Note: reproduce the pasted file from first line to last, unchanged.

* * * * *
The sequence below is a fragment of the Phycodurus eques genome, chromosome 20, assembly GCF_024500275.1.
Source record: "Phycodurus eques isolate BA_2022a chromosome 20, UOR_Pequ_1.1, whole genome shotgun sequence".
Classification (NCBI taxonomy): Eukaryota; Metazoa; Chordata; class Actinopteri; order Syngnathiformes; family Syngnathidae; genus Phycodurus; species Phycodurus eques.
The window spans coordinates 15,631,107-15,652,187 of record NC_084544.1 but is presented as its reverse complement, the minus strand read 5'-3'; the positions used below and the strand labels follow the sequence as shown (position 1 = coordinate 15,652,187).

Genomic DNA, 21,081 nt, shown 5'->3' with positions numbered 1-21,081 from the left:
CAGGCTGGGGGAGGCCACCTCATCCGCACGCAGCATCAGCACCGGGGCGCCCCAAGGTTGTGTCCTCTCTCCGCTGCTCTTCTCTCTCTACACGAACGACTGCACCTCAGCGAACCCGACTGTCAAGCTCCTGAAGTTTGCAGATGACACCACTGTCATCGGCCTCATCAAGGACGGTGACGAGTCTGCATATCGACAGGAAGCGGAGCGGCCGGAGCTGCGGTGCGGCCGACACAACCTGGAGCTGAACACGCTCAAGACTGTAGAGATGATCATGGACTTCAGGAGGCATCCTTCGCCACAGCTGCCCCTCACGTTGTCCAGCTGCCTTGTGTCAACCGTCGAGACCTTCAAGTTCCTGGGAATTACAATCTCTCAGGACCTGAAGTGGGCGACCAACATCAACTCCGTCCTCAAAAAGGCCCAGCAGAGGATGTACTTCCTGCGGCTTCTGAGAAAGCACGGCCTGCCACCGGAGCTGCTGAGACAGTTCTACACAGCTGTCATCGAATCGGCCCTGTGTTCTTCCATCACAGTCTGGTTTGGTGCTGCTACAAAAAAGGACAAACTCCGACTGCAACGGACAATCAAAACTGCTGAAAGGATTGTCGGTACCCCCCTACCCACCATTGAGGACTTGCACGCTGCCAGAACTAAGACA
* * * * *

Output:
The sequence below is a fragment of the Phycodurus eques genome, chromosome 20, assembly GCF_024500275.1.
Source record: "Phycodurus eques isolate BA_2022a chromosome 20, UOR_Pequ_1.1, whole genome shotgun sequence".
Classification (NCBI taxonomy): Eukaryota; Metazoa; Chordata; class Actinopteri; order Syngnathiformes; family Syngnathidae; genus Phycodurus; species Phycodurus eques.
The window spans coordinates 15,631,107-15,652,187 of record NC_084544.1 but is presented as its reverse complement, the minus strand read 5'-3'; the positions used below and the strand labels follow the sequence as shown (position 1 = coordinate 15,652,187).

Genomic DNA, 21,081 nt, shown 5'->3' with positions numbered 1-21,081 from the left:
CAGGCTGGGGGAGGCCACCTCATCCGCACGCAGCATCAGCACCGGGGCGCCCCAAGGTTGTGTCCTCTCTCCGCTGCTCTTCTCTCTCTACACGAACGACTGCACCTCAGCGAACCCGACTGTCAAGCTCCTGAAGTTTGCAGATGACACCACTGTCATCGGCCTCATCAAGGACGGTGACGAGTCTGCATATCGACAGGAAGCGGAGCGGCCGGAGCTGCGGTGCGGCCGACACAACCTGGAGCTGAACACGCTCAAGACTGTAGAGATGATCATGGACTTCAGGAGGCATCCTTCGCCACAGCTGCCCCTCACGTTGTCCAGCTGCCTTGTGTCAACCGTCGAGACCTTCAAGTTCCTGGGAATTACAATCTCTCAGGACCTGAAGTGGGCGACCAACATCAACTCCGTCCTCAAAAAGGCCCAGCAGAGGATGTACTTCCTGCGGCTTCTGAGAAAGCACGGCCTGCCACCGGAGCTGCTGAGACAGTTCTACACAGCTGTCATCGAATCGGCCCTGTGTTCTTCCATCACAGTCTGGTTTGGTGCTGCTACAAAAAAGGACAAACTCCGACTGCAACGGACAATCAAAACTGCTGAAAGGATTGTCGGTACCCCCCTACCCACCATTGAGGACTTGCACGCTGCCAGAACTAAGACA